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Year 1 school students around Australia may be required to undertake literacy and numeracy checks in the near future.
An expert-panel report led by the Centre for Independent Studies has determined the literacy and numeracy of Australian students is low by international standards.
Education Minister Simon Birmingham says it shows early intervention is needed to ensure children do not fall behind.
“They’ve identified that around one in 20 — one in 20 — Australian children don’t meet the national minimum standard, in terms of their Year 3 literacy skills. Many, many more fail to meet a level of proficiency or adequacy in their skills, and, of course, at Year 3, it becomes that much harder to give targeted additional support to ensure they succeed. Earlier identification can lead to earlier intervention, and earlier intervention can help ensure children don’t fall behind. And that’s what this is all about.”
The report has found, while most schools assess children’s skills when they start, there is no nationally consistent approach and no mandatory follow-up.
The authors suggest short, one-on-one interviews between students and their regular teachers to detect at-risk children early enough for schools to ensure they master basic skills.
Mr Birmingham has assured parents the checks would not be an extension of NAPLAN testing.
He says, instead, the process would help young students become confident learners.
“It is a light-touch check delivered in the classroom by a teacher known to the child in a verbal, one-on-one manner, just to make sure that, right across the country, in every school, in every Year 1 classroom, our littlest learners are getting the help they need to succeed.”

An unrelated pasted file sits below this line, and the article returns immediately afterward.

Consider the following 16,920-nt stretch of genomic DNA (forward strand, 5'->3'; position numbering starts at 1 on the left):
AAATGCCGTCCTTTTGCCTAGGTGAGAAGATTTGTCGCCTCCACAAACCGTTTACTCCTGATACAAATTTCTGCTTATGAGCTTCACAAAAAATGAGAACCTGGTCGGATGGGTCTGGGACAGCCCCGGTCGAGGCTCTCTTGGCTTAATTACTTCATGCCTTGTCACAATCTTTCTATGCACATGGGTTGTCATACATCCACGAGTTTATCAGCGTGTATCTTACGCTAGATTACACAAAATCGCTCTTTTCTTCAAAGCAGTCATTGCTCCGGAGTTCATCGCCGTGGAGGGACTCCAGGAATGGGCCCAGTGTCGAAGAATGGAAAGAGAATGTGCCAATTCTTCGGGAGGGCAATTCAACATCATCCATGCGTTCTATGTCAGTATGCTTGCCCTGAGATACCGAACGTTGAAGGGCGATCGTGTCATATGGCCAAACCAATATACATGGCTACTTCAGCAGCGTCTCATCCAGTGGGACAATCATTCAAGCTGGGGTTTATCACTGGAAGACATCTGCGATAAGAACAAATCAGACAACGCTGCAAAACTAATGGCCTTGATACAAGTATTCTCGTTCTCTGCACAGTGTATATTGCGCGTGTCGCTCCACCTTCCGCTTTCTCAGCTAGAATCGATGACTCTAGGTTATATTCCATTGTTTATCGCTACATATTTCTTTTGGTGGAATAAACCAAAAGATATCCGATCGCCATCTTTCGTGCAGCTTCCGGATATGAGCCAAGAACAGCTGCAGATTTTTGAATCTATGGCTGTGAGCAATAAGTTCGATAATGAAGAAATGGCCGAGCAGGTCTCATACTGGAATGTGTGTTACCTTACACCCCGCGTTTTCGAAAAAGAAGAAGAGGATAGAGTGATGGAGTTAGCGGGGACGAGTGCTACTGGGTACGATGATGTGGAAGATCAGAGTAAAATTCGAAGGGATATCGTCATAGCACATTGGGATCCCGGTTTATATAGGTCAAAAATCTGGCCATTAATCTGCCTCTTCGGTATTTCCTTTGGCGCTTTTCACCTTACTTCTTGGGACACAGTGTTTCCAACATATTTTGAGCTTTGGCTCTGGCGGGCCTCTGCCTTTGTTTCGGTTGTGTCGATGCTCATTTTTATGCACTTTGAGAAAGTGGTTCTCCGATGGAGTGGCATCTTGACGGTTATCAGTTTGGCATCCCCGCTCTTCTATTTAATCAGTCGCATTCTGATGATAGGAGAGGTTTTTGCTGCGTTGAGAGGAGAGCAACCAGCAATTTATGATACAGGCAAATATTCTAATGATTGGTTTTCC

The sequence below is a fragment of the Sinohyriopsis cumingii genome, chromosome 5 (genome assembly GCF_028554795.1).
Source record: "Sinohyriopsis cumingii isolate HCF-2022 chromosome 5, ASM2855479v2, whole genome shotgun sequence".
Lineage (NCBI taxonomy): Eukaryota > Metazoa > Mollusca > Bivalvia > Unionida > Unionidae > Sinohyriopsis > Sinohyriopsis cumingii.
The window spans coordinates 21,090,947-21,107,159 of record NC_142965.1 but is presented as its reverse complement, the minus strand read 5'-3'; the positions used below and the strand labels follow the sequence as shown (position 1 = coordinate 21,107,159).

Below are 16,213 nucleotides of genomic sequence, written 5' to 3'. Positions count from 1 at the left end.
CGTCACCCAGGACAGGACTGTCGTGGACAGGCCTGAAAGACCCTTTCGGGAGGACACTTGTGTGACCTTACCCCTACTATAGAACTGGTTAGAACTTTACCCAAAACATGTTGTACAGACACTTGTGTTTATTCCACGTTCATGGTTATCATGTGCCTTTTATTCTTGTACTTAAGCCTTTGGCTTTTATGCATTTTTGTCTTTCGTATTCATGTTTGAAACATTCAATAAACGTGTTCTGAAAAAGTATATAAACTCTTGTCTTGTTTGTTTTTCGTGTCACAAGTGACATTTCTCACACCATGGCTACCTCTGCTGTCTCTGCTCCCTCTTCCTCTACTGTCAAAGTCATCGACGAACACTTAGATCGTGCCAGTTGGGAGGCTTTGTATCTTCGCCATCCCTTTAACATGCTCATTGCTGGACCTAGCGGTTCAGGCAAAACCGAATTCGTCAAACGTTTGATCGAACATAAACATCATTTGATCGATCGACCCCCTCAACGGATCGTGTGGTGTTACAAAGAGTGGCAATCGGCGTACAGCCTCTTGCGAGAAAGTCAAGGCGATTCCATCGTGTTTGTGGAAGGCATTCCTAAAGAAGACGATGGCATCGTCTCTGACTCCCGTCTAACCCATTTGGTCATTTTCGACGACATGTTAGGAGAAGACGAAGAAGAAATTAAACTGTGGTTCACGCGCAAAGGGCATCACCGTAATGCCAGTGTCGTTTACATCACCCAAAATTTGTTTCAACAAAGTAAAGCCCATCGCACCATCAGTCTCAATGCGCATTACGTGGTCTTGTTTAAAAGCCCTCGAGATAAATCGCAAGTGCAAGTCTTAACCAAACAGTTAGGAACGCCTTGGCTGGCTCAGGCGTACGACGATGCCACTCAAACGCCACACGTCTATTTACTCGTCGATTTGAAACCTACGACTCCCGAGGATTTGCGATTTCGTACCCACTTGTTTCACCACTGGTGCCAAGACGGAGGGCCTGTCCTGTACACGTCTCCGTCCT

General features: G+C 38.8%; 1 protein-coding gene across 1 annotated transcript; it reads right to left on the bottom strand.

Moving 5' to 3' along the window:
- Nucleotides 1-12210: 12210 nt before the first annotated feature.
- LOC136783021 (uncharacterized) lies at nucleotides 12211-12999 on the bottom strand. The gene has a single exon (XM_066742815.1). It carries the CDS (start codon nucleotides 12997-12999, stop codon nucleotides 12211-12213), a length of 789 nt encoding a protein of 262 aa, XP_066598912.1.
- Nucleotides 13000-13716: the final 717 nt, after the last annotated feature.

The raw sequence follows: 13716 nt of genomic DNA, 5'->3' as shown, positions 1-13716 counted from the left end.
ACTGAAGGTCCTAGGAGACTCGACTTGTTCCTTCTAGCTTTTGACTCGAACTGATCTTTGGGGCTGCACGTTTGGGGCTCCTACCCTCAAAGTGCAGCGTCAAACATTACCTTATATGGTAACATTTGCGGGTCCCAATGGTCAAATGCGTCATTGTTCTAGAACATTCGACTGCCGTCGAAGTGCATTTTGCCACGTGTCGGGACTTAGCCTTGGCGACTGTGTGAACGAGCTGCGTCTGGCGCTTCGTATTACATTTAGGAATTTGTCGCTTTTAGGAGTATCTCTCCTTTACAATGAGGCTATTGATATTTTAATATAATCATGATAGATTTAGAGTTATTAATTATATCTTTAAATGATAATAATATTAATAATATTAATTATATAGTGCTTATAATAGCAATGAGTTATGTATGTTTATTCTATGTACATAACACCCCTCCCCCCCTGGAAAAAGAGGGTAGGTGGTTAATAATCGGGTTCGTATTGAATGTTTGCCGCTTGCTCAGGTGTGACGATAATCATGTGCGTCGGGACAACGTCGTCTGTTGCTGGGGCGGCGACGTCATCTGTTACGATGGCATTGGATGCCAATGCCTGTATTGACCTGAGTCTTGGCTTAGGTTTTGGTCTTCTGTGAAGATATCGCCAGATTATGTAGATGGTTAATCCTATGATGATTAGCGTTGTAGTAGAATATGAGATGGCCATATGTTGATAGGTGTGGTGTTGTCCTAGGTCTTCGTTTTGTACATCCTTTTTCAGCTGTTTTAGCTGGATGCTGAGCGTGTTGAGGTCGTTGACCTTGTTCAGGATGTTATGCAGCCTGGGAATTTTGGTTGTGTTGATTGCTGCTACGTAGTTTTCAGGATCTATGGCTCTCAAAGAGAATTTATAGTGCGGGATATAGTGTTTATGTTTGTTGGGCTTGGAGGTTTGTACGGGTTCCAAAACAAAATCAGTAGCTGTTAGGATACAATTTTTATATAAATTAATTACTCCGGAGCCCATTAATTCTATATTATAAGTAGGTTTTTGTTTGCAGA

Deputy Opposition Leader Tanya Plibersek says Labor is open to the idea but is concerned about funding.
“It’s bizarre that you’ve got a Government that says, ‘We want to identify kids who are falling behind’ and then cuts $17 billion from schools, because it’s that money that would give those children the one-on-one attention they need to catch up. It makes no sense to have a new test that identifies kids who are falling behind if you’re not prepared to properly fund schools to help those children catch up.”
Australian Education Union president Correna Haythorpe has questioned whether Australia should be implementing a program she says has already failed overseas.
“This testing approach has come directly from the UK, and the Department of Education there has undertaken a formal evaluation after six years of the phonics test and they’ve found it doesn’t contribute to the improvement of literacy capabilities. So my question would be, ‘Why are we adopting something from the UK that’s already been proven not to work?”
South Australia is already trialling similar literacy and numeracy checks.
But Queensland has ruled out implementing the program.
Simon Birmingham says he is aiming for a national rollout by 2019.